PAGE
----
Google fills the gap between IaaS and PaaS

Google wants to merge the worlds of IaaS and PaaS to create a single continuum of services for customers. It's likely a sign of things to come from all the major public cloud vendors as they look to cover their bases in the maturing market.

Google doesn't want its customers to think strictly about IaaS or PaaS when they look for cloud services -- a mindset other large-scale providers will likely build on as the cloud market matures.

Company officials have discussed the need to merge its infrastructure as a service (IaaS) and platform as a service (PaaS) offerings at recent Google Cloud Platform developer roadshows. The company acknowledges more must be done to reach this goal, but it intends to eventually provide services for customers to easily move up and down the stack.

"We don't think there's platform as a service and infrastructure as a service," said Dan Belcher, a Google product manager, at a recent roadshow in Cambridge, Mass. "We really think about a continuum of the level of control and management that you want us to handle and that you'll handle yourself."

Developers choosing between infrastructure and platform services face too many tradeoffs, so there is still plenty of room to improve the ability to run workloads in the cloud and eliminate the either-or scenario, Belcher said.

"They're just stating the obvious," said David Linthicum, senior vice president with Cloud Technology Partners, a Boston-based consulting firm. "That's been the trend for the last three years and it's probably going to continue."

Infrastructure needs layers on top of it and developers need it to run applications, so binding them together is a no-brainer, Linthicum added.

"I don't see in the future we're going to be able to see where the one stops and the other starts," Linthicum said. "That's a good thing because they're bound together and they have a lot more value when they're working together."

With more enterprises moving to the cloud, they also want more than just infrastructure, according to Lydia Leong, a research vice president with Stamford, Conn.-based Gartner, Inc.

"Getting faster VMs was a great thing, but everyone is saying that now that we can do this, we want to be able to do all these other neat things, too," Leong said.

Google began offering managed virtual machines (VMs) in March, which it sees as a middle ground between Compute Engine and App Engine. Google also points to its Cloud Debugger and data pools as other tools to fill those gaps in service layers.

"I don't think the distinction will ever fully go away, but there will be things that will be more PaaS-like or more IaaS-like," Leong said. "There will certainly be things that defy easy categorization."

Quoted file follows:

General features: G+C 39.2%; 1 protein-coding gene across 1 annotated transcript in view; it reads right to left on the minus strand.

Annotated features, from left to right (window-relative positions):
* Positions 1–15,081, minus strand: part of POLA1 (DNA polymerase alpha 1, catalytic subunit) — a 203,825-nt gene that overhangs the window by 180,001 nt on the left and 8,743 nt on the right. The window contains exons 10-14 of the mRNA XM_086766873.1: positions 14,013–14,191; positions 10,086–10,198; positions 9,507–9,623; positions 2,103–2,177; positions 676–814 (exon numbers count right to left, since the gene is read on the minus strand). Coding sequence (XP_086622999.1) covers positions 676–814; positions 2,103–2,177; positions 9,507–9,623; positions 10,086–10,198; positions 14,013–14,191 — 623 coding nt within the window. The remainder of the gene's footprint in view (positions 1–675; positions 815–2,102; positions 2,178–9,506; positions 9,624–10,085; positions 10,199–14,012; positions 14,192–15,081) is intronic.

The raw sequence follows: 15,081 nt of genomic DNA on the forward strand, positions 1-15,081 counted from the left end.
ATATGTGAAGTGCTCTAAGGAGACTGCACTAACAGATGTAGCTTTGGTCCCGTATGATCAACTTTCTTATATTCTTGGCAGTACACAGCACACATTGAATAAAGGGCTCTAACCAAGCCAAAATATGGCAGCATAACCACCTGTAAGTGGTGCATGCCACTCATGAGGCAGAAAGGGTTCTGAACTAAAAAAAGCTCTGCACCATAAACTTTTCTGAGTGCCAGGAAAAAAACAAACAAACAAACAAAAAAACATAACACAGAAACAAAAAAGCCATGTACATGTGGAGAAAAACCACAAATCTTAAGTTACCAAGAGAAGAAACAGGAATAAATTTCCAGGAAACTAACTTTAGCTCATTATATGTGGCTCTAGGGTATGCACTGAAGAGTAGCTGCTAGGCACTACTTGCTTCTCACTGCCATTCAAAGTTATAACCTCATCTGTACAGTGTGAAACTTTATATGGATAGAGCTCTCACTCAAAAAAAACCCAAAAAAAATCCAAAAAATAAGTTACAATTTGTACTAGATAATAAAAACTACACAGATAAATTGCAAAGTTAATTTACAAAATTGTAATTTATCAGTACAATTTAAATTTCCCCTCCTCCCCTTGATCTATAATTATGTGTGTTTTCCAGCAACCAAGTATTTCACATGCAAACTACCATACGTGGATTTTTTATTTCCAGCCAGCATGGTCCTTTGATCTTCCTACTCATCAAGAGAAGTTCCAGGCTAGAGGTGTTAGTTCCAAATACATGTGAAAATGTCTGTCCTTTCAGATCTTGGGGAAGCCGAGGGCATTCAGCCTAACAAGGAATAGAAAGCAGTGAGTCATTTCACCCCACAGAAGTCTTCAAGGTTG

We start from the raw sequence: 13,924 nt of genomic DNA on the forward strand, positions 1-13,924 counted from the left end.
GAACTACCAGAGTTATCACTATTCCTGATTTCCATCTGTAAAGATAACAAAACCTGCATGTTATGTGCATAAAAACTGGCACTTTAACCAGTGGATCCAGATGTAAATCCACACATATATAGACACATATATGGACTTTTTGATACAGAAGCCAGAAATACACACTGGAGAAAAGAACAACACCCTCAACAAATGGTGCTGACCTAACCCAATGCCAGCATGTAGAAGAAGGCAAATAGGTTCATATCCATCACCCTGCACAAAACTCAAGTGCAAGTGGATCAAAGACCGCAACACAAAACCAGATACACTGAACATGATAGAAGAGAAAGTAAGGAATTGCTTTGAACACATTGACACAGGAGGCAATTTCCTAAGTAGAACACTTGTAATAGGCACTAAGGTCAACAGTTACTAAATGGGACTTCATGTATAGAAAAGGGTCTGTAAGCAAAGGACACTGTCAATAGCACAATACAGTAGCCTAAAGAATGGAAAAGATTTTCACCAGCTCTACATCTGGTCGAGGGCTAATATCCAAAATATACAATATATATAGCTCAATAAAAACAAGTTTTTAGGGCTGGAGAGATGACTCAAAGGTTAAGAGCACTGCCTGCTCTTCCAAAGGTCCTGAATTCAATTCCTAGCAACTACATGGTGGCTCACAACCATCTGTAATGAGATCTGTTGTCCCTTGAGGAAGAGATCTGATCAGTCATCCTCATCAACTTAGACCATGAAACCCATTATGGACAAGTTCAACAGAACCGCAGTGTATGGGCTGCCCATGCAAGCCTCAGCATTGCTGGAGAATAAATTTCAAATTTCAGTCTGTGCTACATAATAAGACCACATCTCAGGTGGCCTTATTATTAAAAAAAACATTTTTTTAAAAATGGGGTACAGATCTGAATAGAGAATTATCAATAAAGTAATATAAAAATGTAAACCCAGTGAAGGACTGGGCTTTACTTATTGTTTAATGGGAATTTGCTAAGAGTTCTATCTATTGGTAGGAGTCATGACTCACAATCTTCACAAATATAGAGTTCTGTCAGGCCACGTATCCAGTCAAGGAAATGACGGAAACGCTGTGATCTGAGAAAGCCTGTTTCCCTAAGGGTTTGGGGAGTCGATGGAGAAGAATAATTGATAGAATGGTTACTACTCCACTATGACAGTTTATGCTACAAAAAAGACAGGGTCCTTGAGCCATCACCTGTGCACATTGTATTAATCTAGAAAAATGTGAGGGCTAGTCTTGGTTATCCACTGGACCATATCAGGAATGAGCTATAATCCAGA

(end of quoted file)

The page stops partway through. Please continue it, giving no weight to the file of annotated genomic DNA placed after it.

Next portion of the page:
Managed VM almost fits that bill, as it is essentially a platform service, but with elements of IaaS, Leong said.

IaaS and PaaS lines blur

Google started with its platform service App Engine before expanding to infrastructure with Google Compute Engine. Microsoft also began its cloud operations with platform, while Amazon Web Services came from the opposite direction with its dominant infrastructure services. All three providers will eventually fill in the gaps between the two services, analysts said, though Amazon likely has the most to do to broaden its offerings.

It's convenient for Google to [blend IaaS and PaaS] because its first play in cloud was PaaS, according to Andrew Clay Shafer, senior director of technology at Pivotal.

"Those taxonomies were always flawed and ambiguous anyway," Shafer said. "It was sort of this conveniently constructed taxonomy that came off the software as a service meme."

Google's App Engine forced a paradigm that gives infinite scalability of Google but isn't necessarily that accessible to a developer, he said.

This is Google's attempt to articulate why it should be the default option for enterprise IT development, which is fine for developers willing to drink the Kool-Aid, said Carl Brooks, an analyst with New York-based 451 Research, LLC.

"They're trying to carve out a place for themselves as a unique way of pushing development forward," Brooks said. "That's fine, as long as you are fully onboard with the way Google sees software and modern app dev."

And while these shifts will attract a certain type of developer, it isn't something enterprises are clamoring for and it likely won't do much to draw in new customers, Brooks said.

"This is the cloud world bending over the enterprise and saying, 'Look at me. Look at what I can do,' and the enterprise looking up and saying, 'So what?'" Brooks said.

The company didn't disclose when it plans to reach its goal or what other tools are being considered, but officials acknowledge more must be done.

The move to seamless integration will likely come with pricing for bundled systems, Linthicum said. Providers also will have to resolve concerns about the benefits of using a platform service over using local systems and porting to the cloud.

"You've got to provide developers [with] an environment that is equal if not exceeding the stuff they have on-premises," Linthicum said.

And while big vendors try to cover all their bases, it could have a ripple effect on the rest of the industry, Leong said. Google's move will likely create another hurdle for smaller cloud providers to compete with big players, because they lack the finances to make the large-scale investments that these hyper-scale providers are making.

Trevor Jones is the news writer for SearchCloudComputing. You can reach him at tjones@techtarget.com.

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